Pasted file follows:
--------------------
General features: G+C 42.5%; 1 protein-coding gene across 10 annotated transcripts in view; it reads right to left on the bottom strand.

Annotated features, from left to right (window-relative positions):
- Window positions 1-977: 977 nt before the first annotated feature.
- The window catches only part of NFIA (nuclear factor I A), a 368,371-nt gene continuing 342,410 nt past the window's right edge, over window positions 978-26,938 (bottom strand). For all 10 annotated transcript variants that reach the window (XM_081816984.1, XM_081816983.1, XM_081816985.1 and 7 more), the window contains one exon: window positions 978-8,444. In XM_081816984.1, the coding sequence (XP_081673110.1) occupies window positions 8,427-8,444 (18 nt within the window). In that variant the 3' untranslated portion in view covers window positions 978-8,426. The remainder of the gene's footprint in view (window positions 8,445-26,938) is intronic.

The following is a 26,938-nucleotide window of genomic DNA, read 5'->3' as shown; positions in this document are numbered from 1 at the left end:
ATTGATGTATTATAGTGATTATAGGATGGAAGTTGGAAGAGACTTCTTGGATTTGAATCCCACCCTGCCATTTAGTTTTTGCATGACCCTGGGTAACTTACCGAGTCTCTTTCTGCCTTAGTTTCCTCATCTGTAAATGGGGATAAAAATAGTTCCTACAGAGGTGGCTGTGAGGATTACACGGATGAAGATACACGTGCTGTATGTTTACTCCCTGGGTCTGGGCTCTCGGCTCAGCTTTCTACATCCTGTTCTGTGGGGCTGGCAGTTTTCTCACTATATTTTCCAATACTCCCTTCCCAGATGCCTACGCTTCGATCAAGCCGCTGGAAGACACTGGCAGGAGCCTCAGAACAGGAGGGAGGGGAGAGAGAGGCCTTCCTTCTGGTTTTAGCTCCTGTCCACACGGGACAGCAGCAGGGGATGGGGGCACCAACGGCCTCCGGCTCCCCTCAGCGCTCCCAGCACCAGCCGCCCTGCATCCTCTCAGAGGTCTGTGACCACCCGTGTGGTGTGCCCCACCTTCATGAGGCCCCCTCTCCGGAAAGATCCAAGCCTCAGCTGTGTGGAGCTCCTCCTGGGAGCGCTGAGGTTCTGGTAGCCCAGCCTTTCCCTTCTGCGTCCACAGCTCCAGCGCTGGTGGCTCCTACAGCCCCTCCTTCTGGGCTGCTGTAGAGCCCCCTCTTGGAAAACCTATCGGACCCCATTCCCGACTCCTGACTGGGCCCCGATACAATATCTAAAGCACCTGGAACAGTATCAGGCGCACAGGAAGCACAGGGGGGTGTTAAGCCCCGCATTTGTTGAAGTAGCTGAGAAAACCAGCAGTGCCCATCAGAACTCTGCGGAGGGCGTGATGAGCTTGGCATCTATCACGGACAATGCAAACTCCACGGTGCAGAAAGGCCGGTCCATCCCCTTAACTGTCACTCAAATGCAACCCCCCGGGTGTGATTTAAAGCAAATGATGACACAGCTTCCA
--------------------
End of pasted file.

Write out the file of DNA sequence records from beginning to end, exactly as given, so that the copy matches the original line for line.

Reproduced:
General features: G+C 42.5%; 1 protein-coding gene across 10 annotated transcripts in view; it reads right to left on the bottom strand.

Annotated features, from left to right (window-relative positions):
- Window positions 1-977: 977 nt before the first annotated feature.
- The window catches only part of NFIA (nuclear factor I A), a 368,371-nt gene continuing 342,410 nt past the window's right edge, over window positions 978-26,938 (bottom strand). For all 10 annotated transcript variants that reach the window (XM_081816984.1, XM_081816983.1, XM_081816985.1 and 7 more), the window contains one exon: window positions 978-8,444. In XM_081816984.1, the coding sequence (XP_081673110.1) occupies window positions 8,427-8,444 (18 nt within the window). In that variant the 3' untranslated portion in view covers window positions 978-8,426. The remainder of the gene's footprint in view (window positions 8,445-26,938) is intronic.

The following is a 26,938-nucleotide window of genomic DNA, read 5'->3' as shown; positions in this document are numbered from 1 at the left end:
ATTGATGTATTATAGTGATTATAGGATGGAAGTTGGAAGAGACTTCTTGGATTTGAATCCCACCCTGCCATTTAGTTTTTGCATGACCCTGGGTAACTTACCGAGTCTCTTTCTGCCTTAGTTTCCTCATCTGTAAATGGGGATAAAAATAGTTCCTACAGAGGTGGCTGTGAGGATTACACGGATGAAGATACACGTGCTGTATGTTTACTCCCTGGGTCTGGGCTCTCGGCTCAGCTTTCTACATCCTGTTCTGTGGGGCTGGCAGTTTTCTCACTATATTTTCCAATACTCCCTTCCCAGATGCCTACGCTTCGATCAAGCCGCTGGAAGACACTGGCAGGAGCCTCAGAACAGGAGGGAGGGGAGAGAGAGGCCTTCCTTCTGGTTTTAGCTCCTGTCCACACGGGACAGCAGCAGGGGATGGGGGCACCAACGGCCTCCGGCTCCCCTCAGCGCTCCCAGCACCAGCCGCCCTGCATCCTCTCAGAGGTCTGTGACCACCCGTGTGGTGTGCCCCACCTTCATGAGGCCCCCTCTCCGGAAAGATCCAAGCCTCAGCTGTGTGGAGCTCCTCCTGGGAGCGCTGAGGTTCTGGTAGCCCAGCCTTTCCCTTCTGCGTCCACAGCTCCAGCGCTGGTGGCTCCTACAGCCCCTCCTTCTGGGCTGCTGTAGAGCCCCCTCTTGGAAAACCTATCGGACCCCATTCCCGACTCCTGACTGGGCCCCGATACAATATCTAAAGCACCTGGAACAGTATCAGGCGCACAGGAAGCACAGGGGGGTGTTAAGCCCCGCATTTGTTGAAGTAGCTGAGAAAACCAGCAGTGCCCATCAGAACTCTGCGGAGGGCGTGATGAGCTTGGCATCTATCACGGACAATGCAAACTCCACGGTGCAGAAAGGCCGGTCCATCCCCTTAACTGTCACTCAAATGCAACCCCCCGGGTGTGATTTAAAGCAAATGATGACACAGCTTCCA